Reflecting on Women, Peace and Security in 2020
2020 has been a milestone year for the Women, Peace and Security Agenda. In October, UN Security Council Resolution 1325 celebrated its twentieth anniversary, this presented an important opportunity to reflect on the progress made as well as on the persisting challenges faced by the Agenda. This reflective process culminated in the annual Open Debate on Women, Peace and Security (WPS) which took place on 29 October under the Presidency of Russia.
Ahead of the anniversary, we at GPPAC hosted an event on “Committing to Women’s Leadership in Peacebuilding: Bringing WPS and the UN Peacebuilding Architecture Closer Together”. The virtual side-event, which featured interventions from four gender experts from Lebanon, Georgia, Cameroon and Fiji, focused on strengthening the connections between the WPS and Sustaining Peace frameworks. The discussion generated a number of recommendations, most prominently: for the UN to stop supporting peace agreements that do not meaningfully include women; for the donor community to make funding flexible and sustainable , including core funding, available to women peacebuilders; for member states and the UN to document the work of women peacebuilders and improve data collection; and for the WPS agenda to be understood and operationalized in the context of other key policy frameworks such as Sustaining Peace.
This year’s Open Debate, like the events leading up to it, took place online. Unlike previous years, the only speakers were members of the Security Council, while other actors who traditionally take part in the Open Debate submitted written statements. In addition to member states, the Secretary General, the Civil Society briefer on behalf of the NGO Working Group on Women Peace and Security Zarqa Yaftali, and the Executive Director of UN Women had the opportunity to speak. In her statement, Yaftali discussed the toll the conflict in Afghanistan has taken on women. She called for the Security Council to demand an immediate ceasefire and insist on women’s participation in the ongoing peace process. A number of member states made key monetary and policy-related commitments. Notably, the United Kingdom, penholder of Resolution 1325, pledged £1 million to women mediators across the Commonwealth as well as a quarter of a million pounds toward research on the gendered impacts of Covid-19 in fragile and conflict affected states. Germany, on the other hand, committed to making WPS training compulsory for diplomats and making WPS a key component of its foreign policy. In addition to this, numerous states, including France, Tunisia, Estonia and South Africa, reported recently adopting a first or new National Action Plan.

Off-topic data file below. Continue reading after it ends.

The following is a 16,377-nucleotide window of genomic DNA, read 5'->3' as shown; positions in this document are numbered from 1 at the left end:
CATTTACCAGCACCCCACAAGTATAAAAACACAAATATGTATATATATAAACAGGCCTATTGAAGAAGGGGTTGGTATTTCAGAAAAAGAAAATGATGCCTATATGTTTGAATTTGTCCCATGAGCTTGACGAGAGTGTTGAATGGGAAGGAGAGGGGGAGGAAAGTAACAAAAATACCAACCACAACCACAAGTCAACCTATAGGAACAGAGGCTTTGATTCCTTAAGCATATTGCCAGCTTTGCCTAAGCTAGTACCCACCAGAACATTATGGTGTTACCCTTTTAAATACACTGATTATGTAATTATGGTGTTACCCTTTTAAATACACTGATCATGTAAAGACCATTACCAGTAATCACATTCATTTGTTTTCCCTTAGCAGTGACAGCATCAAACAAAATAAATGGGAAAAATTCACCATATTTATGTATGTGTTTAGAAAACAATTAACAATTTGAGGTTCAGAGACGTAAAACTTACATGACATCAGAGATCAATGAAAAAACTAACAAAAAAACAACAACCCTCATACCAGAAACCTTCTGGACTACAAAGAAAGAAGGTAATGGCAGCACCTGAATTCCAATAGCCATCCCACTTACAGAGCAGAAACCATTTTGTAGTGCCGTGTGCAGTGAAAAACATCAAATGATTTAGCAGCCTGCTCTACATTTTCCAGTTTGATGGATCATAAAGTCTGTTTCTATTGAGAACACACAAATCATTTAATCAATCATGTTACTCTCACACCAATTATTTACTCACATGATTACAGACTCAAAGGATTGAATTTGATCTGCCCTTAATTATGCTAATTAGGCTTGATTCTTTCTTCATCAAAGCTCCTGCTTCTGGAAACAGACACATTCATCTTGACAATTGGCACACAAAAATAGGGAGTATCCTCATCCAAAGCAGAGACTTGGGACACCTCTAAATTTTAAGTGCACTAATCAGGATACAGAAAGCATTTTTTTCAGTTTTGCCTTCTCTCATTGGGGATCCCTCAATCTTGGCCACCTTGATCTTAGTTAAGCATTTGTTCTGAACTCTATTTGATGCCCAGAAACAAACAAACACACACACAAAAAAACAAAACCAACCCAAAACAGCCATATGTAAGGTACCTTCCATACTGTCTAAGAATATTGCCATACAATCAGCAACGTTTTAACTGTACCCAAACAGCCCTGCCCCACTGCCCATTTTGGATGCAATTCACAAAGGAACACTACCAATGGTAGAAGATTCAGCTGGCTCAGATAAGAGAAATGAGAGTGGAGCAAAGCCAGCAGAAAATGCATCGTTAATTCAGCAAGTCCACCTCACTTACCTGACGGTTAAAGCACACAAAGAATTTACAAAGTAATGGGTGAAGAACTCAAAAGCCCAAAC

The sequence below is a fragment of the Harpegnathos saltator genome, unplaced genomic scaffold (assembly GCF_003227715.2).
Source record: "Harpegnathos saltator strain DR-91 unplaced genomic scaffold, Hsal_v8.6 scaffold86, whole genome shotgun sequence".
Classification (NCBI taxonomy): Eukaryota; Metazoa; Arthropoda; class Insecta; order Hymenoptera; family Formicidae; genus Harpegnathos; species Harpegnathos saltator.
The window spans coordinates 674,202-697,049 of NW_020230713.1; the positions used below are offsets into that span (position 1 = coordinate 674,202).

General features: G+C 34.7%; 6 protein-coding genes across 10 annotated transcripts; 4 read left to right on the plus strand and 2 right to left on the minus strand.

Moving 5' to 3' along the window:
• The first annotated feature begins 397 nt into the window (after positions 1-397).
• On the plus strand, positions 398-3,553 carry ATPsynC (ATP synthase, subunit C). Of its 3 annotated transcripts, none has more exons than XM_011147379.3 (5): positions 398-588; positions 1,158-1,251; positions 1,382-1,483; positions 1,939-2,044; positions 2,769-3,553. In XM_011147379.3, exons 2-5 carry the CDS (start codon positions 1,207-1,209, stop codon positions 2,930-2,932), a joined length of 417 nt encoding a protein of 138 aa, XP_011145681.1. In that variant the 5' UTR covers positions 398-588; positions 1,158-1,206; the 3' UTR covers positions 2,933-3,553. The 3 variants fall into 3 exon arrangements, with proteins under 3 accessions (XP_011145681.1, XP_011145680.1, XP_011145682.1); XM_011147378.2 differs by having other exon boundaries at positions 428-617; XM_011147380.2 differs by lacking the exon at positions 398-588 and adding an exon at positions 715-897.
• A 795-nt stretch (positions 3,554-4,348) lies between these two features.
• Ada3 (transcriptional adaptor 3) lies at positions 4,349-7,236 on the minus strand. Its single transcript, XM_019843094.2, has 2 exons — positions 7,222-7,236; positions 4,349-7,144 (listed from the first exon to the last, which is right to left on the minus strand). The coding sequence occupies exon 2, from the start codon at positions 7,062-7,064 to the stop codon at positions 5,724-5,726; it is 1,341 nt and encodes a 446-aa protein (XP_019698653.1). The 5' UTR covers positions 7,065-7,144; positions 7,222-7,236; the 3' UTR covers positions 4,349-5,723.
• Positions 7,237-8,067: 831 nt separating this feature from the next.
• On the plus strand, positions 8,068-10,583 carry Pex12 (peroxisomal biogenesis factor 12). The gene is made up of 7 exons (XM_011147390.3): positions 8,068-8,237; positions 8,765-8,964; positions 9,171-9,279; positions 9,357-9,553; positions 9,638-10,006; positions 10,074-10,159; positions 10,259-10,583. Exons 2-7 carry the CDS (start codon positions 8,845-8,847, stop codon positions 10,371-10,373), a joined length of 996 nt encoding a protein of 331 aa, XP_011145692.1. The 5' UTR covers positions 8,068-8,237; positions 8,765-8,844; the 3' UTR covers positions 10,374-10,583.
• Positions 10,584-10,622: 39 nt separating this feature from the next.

As President of the UN Security Council in the month of October, Russia proposed another WPS Resolution. Since its announcement and throughout the drafting process, concerns were raised by member states and international civil society about the proposed resolution not advancing the WPS Agenda and lacking reference to key issues. These concerns were reflected in the statements made during the debate that any “any roll-back on the progress made on women’s rights in the past 20 years” would not be accepted. This, along with the shared belief that WPS agenda requires better implementation rather than additional resolutions, led ten Security Council members to abstain from voting, resulting in the resolution being scrapped.
Moving forward, the primary focus will be on implementing existing WPS commitments. To this end, new institutions are emerging, among them the Women, Peace and Security and Humanitarian Action Compact. The compact will establish a voluntary multi-stakeholder monitoring and accountability process to help narrow the gap between aspirations and concrete actions on WPS and humanitarian action. GPPAC has joined the Compact as a Catalytic Member. This position will enable us to bring our members’ work and expertise on conflict prevention and peacebuilding into feminist spaces. Furthermore, it gives us a chance to engage with the inclusive peace-development-humanitarian nexus to a greater extent.
The anniversary of Resolution 1325 provided an opportunity to reflect on how far we’ve come. As we continue to strive for the full implementation of the WPS Agenda, GPPAC commits to working and advocating for better integration of WPS into the UN Peacebuilding Architecture. Women peacebuilders around the world are hard at work to prevent conflict and sustain peace within their communities. This work must be recognized, documented and properly funded.